- ... There s not red/green bar to tell you. It s a subjective judgement. Ron s fabulous post here: http://groups.yahoo.com/group/agile- usability/message/761Message 1 of 110 , Oct 22, 2004View Source--- In firstname.lastname@example.org, Keith Nicholas
> How do you know its *right* from a task model / user?There's not red/green bar to tell you. It's a subjective judgement.
Ron's fabulous post here: http://groups.yahoo.com/group/agile-
usability/message/761 says it better than I could. He gave an
example about a tired engineer using software in the cramped cab of a
pickup truck. A mouse driven user interface with tiny buttons and
lots of detail on the screen isn't *right* for that sort of person.
No boolean test for that - just an experienced person's best
judgement. Without a user model telling Ron about that user and
context of use, the odds of him guessing that big buttons, easy to
read UI in dim light, and keybaordable UI - the odds of him or anyone
guessing that was the correct UI would be pretty slim.
> unit tests don't tell you if its right, they just tell you that theIt's similar for personas/roles. They give you a model to
> software works as intended by the developer.
subjectively judge that the software is appropriate for this kind of
user. If the persona/role doesn't accurately represent the person
using it, your subjective evaluation my "run green" - but it doesn't
prove it's right.
> Acceptance testingof
> validates that the real working software is right as intended by the
> customer. Releasing the software for use tests whether the intent
> the developers, user, and customer was right.Usability testing validates both the software, and the role and task
models used to build them. Information learned from usability
testing by real users should be fed back to the software to change
it - and to the models to support intelligent addition and validation
of future functionality.
> The idea of course is that you release often so you can verify thatcustomer,
> what you asked for is actually what you need. As the users,
> and developers gain this real feedback from each Release they makeAs as been discussed before, sometimes frequent release to genuine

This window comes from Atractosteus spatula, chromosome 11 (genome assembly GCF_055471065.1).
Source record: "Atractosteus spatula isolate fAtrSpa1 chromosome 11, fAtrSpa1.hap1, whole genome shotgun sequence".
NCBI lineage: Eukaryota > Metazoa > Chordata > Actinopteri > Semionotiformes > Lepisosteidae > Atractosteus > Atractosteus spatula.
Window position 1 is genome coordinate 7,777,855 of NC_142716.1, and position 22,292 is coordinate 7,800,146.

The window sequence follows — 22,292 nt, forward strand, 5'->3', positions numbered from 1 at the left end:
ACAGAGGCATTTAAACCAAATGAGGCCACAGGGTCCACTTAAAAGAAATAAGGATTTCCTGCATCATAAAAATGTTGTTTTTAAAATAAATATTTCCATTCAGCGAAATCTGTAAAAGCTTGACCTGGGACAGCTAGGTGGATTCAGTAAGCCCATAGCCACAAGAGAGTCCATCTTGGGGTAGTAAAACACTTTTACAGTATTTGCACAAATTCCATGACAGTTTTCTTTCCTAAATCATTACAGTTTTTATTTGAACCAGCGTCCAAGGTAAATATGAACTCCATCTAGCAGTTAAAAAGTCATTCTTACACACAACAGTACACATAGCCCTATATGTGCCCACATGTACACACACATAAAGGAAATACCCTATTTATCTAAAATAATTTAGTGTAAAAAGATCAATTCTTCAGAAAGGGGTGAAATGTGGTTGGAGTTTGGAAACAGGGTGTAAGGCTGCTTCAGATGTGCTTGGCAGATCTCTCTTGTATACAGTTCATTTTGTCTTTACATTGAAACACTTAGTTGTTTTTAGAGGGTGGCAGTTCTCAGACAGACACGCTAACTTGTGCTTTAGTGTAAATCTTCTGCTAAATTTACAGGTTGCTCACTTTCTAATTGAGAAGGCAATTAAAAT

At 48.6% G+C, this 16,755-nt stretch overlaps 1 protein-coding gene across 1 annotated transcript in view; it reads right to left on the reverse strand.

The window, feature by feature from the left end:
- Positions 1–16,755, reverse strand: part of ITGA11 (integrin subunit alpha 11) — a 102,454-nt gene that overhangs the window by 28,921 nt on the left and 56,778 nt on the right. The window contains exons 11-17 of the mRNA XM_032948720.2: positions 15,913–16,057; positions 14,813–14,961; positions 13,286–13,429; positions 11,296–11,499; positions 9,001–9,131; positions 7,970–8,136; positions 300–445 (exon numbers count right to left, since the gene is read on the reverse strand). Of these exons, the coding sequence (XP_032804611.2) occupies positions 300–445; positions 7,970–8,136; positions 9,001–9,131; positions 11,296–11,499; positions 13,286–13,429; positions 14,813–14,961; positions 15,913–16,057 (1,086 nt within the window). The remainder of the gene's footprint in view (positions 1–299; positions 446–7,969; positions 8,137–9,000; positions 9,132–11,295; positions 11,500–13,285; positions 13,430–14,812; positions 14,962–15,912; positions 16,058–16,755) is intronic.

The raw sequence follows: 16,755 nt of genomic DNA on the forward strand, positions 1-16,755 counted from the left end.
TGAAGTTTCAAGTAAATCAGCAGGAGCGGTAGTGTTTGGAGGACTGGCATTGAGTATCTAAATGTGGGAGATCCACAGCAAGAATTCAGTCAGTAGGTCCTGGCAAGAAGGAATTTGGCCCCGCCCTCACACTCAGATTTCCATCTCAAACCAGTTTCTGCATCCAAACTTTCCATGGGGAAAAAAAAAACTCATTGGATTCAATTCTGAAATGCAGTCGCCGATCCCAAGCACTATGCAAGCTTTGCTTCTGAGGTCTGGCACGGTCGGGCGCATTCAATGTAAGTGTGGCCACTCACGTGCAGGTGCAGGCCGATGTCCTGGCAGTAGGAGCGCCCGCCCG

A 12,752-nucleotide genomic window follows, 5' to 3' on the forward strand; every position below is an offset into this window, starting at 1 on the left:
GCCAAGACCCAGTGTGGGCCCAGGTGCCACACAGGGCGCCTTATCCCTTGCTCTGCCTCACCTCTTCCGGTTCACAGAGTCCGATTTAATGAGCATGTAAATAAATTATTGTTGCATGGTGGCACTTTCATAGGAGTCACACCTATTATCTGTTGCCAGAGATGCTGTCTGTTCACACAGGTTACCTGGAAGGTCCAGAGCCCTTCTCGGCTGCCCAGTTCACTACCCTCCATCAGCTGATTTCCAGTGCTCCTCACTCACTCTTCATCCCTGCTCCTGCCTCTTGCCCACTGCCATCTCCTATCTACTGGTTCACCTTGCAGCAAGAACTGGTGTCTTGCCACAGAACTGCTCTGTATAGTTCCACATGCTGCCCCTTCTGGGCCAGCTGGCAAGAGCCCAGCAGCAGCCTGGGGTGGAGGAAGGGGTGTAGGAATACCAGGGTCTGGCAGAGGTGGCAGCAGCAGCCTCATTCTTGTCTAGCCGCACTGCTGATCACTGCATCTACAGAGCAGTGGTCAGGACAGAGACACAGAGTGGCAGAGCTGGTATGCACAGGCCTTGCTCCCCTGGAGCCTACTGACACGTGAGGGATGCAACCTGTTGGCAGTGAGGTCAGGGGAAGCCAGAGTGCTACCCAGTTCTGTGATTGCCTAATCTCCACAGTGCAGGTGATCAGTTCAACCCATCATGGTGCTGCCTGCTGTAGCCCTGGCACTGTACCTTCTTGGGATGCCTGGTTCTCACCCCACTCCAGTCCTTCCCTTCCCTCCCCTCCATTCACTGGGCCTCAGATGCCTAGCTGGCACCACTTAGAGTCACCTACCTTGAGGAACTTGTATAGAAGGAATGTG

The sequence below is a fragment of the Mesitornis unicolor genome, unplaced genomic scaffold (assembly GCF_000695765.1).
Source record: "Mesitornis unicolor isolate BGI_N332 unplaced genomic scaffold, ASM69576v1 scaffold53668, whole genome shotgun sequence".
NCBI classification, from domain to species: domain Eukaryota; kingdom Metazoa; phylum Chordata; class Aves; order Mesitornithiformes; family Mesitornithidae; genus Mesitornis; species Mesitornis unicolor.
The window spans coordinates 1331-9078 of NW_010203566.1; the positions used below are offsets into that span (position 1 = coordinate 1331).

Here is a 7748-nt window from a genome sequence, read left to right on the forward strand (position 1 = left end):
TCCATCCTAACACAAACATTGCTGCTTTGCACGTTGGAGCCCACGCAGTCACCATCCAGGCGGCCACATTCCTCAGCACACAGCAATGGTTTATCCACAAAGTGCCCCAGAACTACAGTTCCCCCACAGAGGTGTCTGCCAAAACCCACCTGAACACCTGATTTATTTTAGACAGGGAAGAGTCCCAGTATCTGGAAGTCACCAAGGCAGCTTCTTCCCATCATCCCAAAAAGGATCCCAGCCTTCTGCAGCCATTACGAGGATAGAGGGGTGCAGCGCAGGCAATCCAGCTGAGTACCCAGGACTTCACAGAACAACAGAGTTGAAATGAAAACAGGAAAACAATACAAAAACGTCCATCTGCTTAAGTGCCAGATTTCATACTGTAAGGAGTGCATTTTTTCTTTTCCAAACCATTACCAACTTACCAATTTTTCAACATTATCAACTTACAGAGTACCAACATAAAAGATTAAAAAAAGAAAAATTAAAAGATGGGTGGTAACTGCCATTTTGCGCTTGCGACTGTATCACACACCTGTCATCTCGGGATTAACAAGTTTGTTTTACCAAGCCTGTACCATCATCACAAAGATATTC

> better choices about what should go into the software next.
users isn't possible. Today I'm working at a client where we're
writing software that installs into hospitols for patient records.
For lots of reasons, some of them legal, frequent release to actual
users isn't possible. Even validation in labs by actual users is
difficult. Doctors and nurses seem to be busy people - don't want to
commit their time eaily. And them testing software in a comfortable
office is very different than using it in a crowded noisy emergency
room. A good model of the users and context of use along with good
subjective validation against it is very valuable - literallly worth
By the way, we are developing this software in a very agile way. We
develop in 2 week iterations with frequent interal released validated
by actual users. We have daily contact with clinical nurses helping
us evaluate what we've done. But, even they find it helpful to
remind them of the context of use as they're evaluating what we use.
They find it helpful to remind them that a doctor might be using this
bit, while the receptionist might be using this bit in a completely
> so "How would I know the UI is right without validating against thatNo offense intended - but that opinion seems naive. As I described
> user and task model?" - By observing whether the intended value is
> gained by having real working software that gets used by a user.
above, it's difficult in some domains to get actual, in context, end
user validation. The more software we develop without that
validation, the more money and time we put at risk. In those
situations, a role model/person is critical to helping the design be
more right out of the chute - it reduces dollars risked.
We all agree that real working software in the hands of real users is
best. But, if that's not practical, what then?
Thanks for you questions/comments!
- MessageJon - understood. Had similar experiences - dire consequences. They re the main reason I m always having those stand up meetings, constantly verifyingMessage 110 of 110 , Oct 27, 2004View Source
MessageJon - understood.Had similar experiences - dire consequences. They're the main reason I'm always having those stand up meetings, constantly verifying and validating.For that mention of "chaos", I was thinking about systematic change in systems.Over the years, I identified several for UIs, architecture, user-interaction and source code.From playing around, I got a straight forward generic notation and model to explain change.Wondering if any of you did or came across such generic "change models" and "notations".-----Original Message-----
From: Jon Meads [mailto:jon@...]